Night on the makeshift ice rink: a capsule memory, a narcotic suspended in the soluble rim of my body. The moonless sky, the electric wires that ring the lamp, the parabolas of distant headlights, they harden, become more certain in memory. Beyond the curb, the chain link fence’s white quilt ascends from the irascible overgrowth; remnants of a snow squall crumble like sugar cubes onto the asphalt; and my mother skates loops in the center of all of it; my mother skates late into the night; my mother skates the shape of a question mark just beyond the halo of light.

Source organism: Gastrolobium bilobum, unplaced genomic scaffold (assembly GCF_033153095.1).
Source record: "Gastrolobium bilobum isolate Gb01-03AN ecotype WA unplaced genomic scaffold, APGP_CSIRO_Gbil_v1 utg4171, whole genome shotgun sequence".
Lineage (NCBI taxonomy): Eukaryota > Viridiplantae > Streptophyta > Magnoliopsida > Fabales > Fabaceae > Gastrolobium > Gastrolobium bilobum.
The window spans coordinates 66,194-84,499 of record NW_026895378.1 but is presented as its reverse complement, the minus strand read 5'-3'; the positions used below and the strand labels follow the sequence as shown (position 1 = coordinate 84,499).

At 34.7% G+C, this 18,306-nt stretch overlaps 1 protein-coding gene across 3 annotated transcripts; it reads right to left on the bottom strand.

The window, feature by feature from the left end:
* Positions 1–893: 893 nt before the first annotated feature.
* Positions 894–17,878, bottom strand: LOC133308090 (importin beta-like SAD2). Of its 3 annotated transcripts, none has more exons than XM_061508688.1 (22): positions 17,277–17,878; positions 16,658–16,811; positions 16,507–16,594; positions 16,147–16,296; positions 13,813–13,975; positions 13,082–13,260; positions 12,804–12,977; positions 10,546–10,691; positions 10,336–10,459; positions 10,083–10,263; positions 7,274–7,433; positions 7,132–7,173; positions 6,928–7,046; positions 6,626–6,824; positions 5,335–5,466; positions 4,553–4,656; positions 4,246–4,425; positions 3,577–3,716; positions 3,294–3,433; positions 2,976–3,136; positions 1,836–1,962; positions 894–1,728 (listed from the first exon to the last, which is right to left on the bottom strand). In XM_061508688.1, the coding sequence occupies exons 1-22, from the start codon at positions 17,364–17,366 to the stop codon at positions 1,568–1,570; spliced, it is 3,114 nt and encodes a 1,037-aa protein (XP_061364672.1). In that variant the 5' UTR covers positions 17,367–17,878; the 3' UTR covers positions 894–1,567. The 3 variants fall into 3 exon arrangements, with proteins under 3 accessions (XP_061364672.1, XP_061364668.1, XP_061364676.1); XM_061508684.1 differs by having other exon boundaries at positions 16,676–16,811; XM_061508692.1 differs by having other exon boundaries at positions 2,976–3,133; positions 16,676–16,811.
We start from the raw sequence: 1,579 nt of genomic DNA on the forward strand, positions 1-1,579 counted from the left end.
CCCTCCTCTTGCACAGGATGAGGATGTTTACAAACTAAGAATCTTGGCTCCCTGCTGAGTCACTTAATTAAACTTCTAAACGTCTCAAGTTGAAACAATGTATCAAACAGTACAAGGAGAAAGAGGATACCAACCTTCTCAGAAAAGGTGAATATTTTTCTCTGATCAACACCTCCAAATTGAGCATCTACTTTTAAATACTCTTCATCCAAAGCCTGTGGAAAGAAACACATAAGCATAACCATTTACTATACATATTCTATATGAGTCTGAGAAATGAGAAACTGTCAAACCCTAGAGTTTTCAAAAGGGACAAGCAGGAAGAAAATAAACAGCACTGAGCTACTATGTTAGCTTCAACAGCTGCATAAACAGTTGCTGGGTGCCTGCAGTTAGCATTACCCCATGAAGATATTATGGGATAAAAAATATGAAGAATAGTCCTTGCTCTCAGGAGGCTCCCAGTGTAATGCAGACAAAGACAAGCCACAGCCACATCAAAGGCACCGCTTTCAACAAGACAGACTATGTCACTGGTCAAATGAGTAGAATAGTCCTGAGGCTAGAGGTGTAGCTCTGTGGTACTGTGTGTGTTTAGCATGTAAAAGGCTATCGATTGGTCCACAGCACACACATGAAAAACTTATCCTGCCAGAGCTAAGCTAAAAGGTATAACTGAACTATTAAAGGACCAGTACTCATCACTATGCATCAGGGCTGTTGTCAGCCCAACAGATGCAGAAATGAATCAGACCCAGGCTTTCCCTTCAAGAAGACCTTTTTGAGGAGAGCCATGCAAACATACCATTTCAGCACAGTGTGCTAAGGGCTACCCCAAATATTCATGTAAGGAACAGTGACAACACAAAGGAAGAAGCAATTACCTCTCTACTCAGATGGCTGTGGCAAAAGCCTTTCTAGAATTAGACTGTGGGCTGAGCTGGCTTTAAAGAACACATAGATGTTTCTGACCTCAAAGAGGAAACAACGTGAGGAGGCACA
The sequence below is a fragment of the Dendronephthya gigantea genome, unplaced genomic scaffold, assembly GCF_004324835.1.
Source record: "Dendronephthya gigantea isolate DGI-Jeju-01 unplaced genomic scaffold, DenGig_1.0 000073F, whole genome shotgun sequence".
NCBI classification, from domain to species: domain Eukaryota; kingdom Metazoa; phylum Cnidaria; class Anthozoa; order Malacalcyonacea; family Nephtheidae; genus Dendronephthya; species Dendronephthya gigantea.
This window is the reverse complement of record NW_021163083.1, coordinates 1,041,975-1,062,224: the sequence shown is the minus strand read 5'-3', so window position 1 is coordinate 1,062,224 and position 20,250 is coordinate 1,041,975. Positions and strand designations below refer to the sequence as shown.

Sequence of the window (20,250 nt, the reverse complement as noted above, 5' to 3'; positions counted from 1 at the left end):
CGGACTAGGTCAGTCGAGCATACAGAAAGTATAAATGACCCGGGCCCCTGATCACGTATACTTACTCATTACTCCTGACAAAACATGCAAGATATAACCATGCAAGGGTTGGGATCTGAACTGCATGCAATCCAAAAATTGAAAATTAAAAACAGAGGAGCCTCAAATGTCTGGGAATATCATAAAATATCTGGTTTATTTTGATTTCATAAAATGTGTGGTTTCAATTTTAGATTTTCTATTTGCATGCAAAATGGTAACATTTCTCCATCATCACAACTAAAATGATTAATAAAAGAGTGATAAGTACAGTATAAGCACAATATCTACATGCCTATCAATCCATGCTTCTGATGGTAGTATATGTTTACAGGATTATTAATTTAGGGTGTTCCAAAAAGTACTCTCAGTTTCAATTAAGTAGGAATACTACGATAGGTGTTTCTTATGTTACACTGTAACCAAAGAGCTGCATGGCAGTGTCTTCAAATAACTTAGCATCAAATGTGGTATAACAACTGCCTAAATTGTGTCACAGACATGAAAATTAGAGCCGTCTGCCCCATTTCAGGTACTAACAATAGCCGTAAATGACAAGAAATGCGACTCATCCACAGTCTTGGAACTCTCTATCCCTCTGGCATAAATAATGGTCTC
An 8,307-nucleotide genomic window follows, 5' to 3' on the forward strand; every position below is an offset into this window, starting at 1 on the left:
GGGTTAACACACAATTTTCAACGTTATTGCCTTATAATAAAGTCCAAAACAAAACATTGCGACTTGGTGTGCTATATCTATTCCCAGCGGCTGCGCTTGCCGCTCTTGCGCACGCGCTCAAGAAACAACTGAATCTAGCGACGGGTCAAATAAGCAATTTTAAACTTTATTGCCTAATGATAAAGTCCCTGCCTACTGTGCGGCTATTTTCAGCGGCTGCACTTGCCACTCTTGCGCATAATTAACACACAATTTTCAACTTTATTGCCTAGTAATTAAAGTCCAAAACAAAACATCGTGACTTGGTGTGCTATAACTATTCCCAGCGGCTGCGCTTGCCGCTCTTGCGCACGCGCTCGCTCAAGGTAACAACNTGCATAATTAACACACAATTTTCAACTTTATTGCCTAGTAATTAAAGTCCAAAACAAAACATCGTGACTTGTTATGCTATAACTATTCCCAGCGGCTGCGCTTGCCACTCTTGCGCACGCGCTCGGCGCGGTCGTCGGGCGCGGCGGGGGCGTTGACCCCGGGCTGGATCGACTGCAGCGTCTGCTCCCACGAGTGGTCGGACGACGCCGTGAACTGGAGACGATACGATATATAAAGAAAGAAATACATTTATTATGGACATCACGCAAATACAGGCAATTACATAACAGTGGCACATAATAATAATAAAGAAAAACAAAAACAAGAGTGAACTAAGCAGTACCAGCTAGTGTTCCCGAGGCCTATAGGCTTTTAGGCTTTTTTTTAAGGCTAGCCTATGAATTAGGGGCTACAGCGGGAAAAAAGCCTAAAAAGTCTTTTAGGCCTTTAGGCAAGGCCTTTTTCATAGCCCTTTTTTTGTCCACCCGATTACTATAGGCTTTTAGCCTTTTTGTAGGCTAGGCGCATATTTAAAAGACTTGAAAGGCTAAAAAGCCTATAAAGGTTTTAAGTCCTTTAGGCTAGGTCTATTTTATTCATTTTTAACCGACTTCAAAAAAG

In La Jetée, Chris Marker suggests that the images from our childhood that plague us into adulthood will portend our destiny.
In The Odyssey, Circe, Greek goddess of magic, restores Odysseus and his men to their authentic state: pigs. Hermes releases the spell, but only so that Odysseus can fulfill his destiny: the circular journey: the loop. Circe’s name is derived
from the Greek verb kirkoô, meaning to secure with rings or to hoop. Myth, too, tethers us to our primary sources of understanding.
I drink from the hose though my mother tells me not to. The water is so cold. It tastes like truth. It’s merely satiation. Please don’t tell me— Let me drink.
Copyright © 2017 by Jasmine Dreame Wagner